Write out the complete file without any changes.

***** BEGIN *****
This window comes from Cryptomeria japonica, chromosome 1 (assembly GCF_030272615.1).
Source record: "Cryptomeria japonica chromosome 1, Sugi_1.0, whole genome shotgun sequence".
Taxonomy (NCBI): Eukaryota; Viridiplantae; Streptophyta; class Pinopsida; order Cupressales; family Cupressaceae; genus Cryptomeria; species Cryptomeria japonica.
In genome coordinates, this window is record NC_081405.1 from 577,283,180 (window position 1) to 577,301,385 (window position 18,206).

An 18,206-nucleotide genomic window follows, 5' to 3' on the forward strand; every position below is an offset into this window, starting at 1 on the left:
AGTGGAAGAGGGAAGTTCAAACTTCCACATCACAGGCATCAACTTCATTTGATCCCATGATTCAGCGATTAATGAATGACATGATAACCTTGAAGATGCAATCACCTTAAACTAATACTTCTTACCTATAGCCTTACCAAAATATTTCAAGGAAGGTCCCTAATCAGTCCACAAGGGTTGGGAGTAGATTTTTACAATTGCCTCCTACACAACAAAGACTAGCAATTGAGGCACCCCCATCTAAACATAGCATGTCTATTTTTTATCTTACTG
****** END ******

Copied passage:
This window comes from Cryptomeria japonica, chromosome 1 (assembly GCF_030272615.1).
Source record: "Cryptomeria japonica chromosome 1, Sugi_1.0, whole genome shotgun sequence".
Taxonomy (NCBI): Eukaryota; Viridiplantae; Streptophyta; class Pinopsida; order Cupressales; family Cupressaceae; genus Cryptomeria; species Cryptomeria japonica.
In genome coordinates, this window is record NC_081405.1 from 577,283,180 (window position 1) to 577,301,385 (window position 18,206).

An 18,206-nucleotide genomic window follows, 5' to 3' on the forward strand; every position below is an offset into this window, starting at 1 on the left:
AGTGGAAGAGGGAAGTTCAAACTTCCACATCACAGGCATCAACTTCATTTGATCCCATGATTCAGCGATTAATGAATGACATGATAACCTTGAAGATGCAATCACCTTAAACTAATACTTCTTACCTATAGCCTTACCAAAATATTTCAAGGAAGGTCCCTAATCAGTCCACAAGGGTTGGGAGTAGATTTTTACAATTGCCTCCTACACAACAAAGACTAGCAATTGAGGCACCCCCATCTAAACATAGCATGTCTATTTTTTATCTTACTG